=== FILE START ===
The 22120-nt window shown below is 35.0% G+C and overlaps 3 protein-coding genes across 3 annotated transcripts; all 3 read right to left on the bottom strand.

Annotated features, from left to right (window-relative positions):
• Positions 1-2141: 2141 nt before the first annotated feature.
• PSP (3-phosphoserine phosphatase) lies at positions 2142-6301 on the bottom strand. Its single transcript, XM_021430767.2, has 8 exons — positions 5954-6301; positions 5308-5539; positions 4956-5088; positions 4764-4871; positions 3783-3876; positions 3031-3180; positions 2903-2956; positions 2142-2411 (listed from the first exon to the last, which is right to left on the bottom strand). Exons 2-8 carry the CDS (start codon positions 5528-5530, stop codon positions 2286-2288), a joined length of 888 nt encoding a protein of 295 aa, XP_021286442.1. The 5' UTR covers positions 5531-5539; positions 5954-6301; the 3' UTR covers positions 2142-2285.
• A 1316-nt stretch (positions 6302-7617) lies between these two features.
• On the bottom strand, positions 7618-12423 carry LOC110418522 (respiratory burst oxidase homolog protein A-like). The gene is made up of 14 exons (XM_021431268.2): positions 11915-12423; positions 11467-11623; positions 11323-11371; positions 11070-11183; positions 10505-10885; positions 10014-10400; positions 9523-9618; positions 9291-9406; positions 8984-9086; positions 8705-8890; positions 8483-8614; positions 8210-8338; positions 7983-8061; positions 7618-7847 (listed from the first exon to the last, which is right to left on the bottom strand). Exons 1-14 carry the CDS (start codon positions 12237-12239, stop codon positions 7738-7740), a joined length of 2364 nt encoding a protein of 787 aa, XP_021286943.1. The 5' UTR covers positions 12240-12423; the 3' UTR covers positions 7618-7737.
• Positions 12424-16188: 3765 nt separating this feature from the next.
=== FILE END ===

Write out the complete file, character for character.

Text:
The 22120-nt window shown below is 35.0% G+C and overlaps 3 protein-coding genes across 3 annotated transcripts; all 3 read right to left on the bottom strand.

Annotated features, from left to right (window-relative positions):
• Positions 1-2141: 2141 nt before the first annotated feature.
• PSP (3-phosphoserine phosphatase) lies at positions 2142-6301 on the bottom strand. Its single transcript, XM_021430767.2, has 8 exons — positions 5954-6301; positions 5308-5539; positions 4956-5088; positions 4764-4871; positions 3783-3876; positions 3031-3180; positions 2903-2956; positions 2142-2411 (listed from the first exon to the last, which is right to left on the bottom strand). Exons 2-8 carry the CDS (start codon positions 5528-5530, stop codon positions 2286-2288), a joined length of 888 nt encoding a protein of 295 aa, XP_021286442.1. The 5' UTR covers positions 5531-5539; positions 5954-6301; the 3' UTR covers positions 2142-2285.
• A 1316-nt stretch (positions 6302-7617) lies between these two features.
• On the bottom strand, positions 7618-12423 carry LOC110418522 (respiratory burst oxidase homolog protein A-like). The gene is made up of 14 exons (XM_021431268.2): positions 11915-12423; positions 11467-11623; positions 11323-11371; positions 11070-11183; positions 10505-10885; positions 10014-10400; positions 9523-9618; positions 9291-9406; positions 8984-9086; positions 8705-8890; positions 8483-8614; positions 8210-8338; positions 7983-8061; positions 7618-7847 (listed from the first exon to the last, which is right to left on the bottom strand). Exons 1-14 carry the CDS (start codon positions 12237-12239, stop codon positions 7738-7740), a joined length of 2364 nt encoding a protein of 787 aa, XP_021286943.1. The 5' UTR covers positions 12240-12423; the 3' UTR covers positions 7618-7737.
• Positions 12424-16188: 3765 nt separating this feature from the next.